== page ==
On taking a ‘digital sabbath’

There’s probably something disingenuous about finding this delicious reading, in lieu of actually reading something delicious (say, a book), but here are some folks rueing the fact that reading ain’t what it used to be:

  • A little night reading
    “I have become conscious of how severely my reading has degraded, how deformed my capacity for sustained focus has become. I keep nearly a dozen books on my desk, in various states of examination, and all too often pick one up in the wee hours only to find that, three pages in, I have no real memory of the words that have just passed before my eyes.”
  • The new rules of engagement
    “This weekend I realized how much my reading habits have come to resemble my Internet-surfing. I skip from book to book, dipping in, skimming and grazing, as if each book were an article I was reading online. If the book isn’t amazing, I rarely get past the first quarter — let alone finish it. Of course, at least once in a while, I’m abandoning the book out of shrewish old age. I have less patience for terrible books than I used to. But most of the time, I have to admit, it’s not the books that are bad, it’s me: I’ve become a terrible reader.”
  • The lost art of reading
    “For many years, I have read, like E.I. Lonoff in Philip Roth’s “The Ghost Writer,” primarily at night — a few hours every evening once my wife and kids have gone to bed. These days, however, after spending hours reading e-mails and fielding phone calls in the office, tracking stories across countless websites, I find it difficult to quiet down. I pick up a book and read a paragraph; then my mind wanders and I check my e-mail, drift onto the Internet, pace the house before returning to the page. Or I want to do these things but don’t. I force myself to remain still, to follow whatever I’m reading until the inevitable moment I give myself over to the flow. Eventually I get there, but some nights it takes 20 pages to settle down. What I’m struggling with is the encroachment of the buzz, the sense that there is something out there that merits my attention, when in fact it’s mostly just a series of disconnected riffs and fragments that add up to the anxiety of the age.”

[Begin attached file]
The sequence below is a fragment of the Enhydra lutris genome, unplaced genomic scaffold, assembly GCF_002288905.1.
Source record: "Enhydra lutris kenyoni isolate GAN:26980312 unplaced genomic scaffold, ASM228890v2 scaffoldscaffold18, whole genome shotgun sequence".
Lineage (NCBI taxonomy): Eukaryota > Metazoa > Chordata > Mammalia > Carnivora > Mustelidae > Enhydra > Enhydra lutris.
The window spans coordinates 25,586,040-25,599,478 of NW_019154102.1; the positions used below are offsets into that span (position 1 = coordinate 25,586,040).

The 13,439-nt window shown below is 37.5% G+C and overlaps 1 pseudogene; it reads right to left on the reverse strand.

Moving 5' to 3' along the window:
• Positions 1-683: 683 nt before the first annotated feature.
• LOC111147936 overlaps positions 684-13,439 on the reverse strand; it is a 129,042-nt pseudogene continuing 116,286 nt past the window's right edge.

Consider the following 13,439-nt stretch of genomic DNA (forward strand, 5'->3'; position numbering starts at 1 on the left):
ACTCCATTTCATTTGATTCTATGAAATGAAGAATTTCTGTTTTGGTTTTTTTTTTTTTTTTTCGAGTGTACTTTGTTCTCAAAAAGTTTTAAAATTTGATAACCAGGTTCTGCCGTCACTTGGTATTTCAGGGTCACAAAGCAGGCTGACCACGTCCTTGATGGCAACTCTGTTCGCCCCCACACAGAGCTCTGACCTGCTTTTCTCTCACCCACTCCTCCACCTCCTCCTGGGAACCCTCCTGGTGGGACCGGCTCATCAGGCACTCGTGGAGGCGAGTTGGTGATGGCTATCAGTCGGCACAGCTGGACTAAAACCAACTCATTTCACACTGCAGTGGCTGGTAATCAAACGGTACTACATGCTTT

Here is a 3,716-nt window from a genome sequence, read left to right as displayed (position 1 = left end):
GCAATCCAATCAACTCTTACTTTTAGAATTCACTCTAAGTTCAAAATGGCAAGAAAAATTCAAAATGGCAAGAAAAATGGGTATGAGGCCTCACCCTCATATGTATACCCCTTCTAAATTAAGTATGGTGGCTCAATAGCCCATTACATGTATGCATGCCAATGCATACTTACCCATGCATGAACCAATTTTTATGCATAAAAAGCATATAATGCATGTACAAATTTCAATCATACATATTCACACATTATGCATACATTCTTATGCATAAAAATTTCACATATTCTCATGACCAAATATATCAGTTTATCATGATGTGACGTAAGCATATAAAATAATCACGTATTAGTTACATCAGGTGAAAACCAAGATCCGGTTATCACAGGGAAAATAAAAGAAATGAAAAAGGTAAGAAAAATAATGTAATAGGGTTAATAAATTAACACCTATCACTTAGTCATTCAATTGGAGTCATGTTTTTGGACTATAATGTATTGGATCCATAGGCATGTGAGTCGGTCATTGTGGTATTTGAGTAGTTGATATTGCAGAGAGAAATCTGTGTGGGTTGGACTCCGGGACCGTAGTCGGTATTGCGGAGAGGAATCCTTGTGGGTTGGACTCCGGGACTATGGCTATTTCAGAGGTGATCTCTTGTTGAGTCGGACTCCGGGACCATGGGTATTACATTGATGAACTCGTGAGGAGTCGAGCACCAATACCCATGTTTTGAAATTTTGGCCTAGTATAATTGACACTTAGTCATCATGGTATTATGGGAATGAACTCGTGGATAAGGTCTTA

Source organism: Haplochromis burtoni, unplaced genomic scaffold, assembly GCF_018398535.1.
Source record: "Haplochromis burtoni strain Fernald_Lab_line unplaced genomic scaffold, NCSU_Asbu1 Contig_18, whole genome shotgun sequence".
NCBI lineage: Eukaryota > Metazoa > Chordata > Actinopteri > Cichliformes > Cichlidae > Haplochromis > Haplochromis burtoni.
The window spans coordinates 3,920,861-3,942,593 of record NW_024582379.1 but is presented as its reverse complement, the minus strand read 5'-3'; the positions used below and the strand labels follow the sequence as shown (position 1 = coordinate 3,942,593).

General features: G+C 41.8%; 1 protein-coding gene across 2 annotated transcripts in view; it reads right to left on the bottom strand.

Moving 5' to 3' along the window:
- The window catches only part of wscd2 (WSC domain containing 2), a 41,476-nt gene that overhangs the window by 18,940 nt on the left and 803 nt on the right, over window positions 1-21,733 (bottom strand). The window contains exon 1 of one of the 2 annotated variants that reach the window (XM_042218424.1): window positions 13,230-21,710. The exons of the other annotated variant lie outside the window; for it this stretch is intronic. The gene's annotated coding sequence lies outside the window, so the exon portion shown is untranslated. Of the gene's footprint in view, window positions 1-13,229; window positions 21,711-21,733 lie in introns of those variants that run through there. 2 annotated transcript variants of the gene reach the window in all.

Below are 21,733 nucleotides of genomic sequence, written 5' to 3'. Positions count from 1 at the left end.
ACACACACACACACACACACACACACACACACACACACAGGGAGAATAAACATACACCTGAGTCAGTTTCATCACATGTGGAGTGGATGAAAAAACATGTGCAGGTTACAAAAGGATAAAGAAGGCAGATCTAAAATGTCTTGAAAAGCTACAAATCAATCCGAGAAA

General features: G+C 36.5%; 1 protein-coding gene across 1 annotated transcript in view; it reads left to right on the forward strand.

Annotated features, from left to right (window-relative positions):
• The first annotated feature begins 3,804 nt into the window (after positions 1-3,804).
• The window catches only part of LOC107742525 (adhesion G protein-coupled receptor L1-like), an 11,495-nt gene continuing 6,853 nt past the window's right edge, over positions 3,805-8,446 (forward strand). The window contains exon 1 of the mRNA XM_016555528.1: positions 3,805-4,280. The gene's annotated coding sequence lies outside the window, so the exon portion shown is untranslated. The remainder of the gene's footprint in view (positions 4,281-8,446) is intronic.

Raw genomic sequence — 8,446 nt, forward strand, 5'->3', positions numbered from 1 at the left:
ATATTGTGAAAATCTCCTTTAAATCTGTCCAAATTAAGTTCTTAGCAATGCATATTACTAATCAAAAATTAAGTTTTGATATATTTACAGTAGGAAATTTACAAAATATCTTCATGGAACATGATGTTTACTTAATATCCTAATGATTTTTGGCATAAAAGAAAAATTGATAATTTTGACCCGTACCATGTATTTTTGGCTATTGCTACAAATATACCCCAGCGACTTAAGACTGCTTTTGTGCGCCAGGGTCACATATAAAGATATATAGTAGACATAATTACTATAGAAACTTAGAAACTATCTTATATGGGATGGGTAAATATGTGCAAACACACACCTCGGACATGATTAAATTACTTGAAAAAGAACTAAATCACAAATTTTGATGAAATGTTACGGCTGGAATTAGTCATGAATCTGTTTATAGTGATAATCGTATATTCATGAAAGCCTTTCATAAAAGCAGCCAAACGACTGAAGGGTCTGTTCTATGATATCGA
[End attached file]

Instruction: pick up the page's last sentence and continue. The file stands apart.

Here’s another sort of reading that I can’t resist — anything about personal libraries:

  • My Turkish library by Orhan Pamuk
    ”At the heart of my library is my father’s library. When I was seventeen or eighteen and began to devote most of my time to reading, I devoured the volumes my father kept in our sitting room as well as the ones I found in Istanbul’s bookshops. These were the days when, if I read a book from my father’s library and liked it, I would take it into my room and place it among my own books. My father, who was pleased to see his son reading, was also glad to see some of his books migrating to my library, and whenever he saw one of his old books on my bookshelf, he would tease me by saying, ‘Aha, I see this volume has been promoted to the upper echelons!’“
  • Unpacking my library
    ”So now the arduous task of refilling the books begins. First, we need to douse the whole collection to protect against silverfish (also at Mrs. TEV’s insistence). Then I need to incorporate new additions to my library into the boxes packed more than a year ago, and figure out exactly how to order the whole thing. (The previous arrangement could politely be described as half-assed, though I could always find anything.)
    “Finally, the actual placement on the shelves, which is always delayed by the very pleasant act of browsing through beloved titles. I wrote about personal libraries and their legacies a few months ago, and I’m even more mindful of this now that my daughter has been born.”

And finally, the always appealing and never quite edifying genre of writers on writing (the basic point is that there are as many writing styles as there are writers!):

  • How to write a great novel
    “Behind the scenes, many of these writers say they struggle with the daily work of writing, clocking thousands of solitary hours staring at blank pages and computer screens. Most agree on common hurdles: procrastination, writer’s block, the terror of failure that looms over a new project and the attention-sucking power of the Internet.”
  • Writers’ rooms by The Guardian (hot TFT fave!)
    “Portraits of the spaces where authors create”

2 thoughts on “On taking a ‘digital sabbath’

  1. Thanks for the links! (Speed-) read through the first three. Sigh, I know the feeling. My attention span has been ruined over the years and my mind’s just all over the place. Can’t remember the last time I read a whole book (I don’t count comics…)…and the same goes for whole albums…think I’ve reached a nadir!

  2. Yeah, you know you’re in trouble when the act of reading holds your attention more than reading itself! C’mon, gotta stir up the passion pronto if you’re going to finish all the books you have before it’s time to shuffle off the mortal coil …

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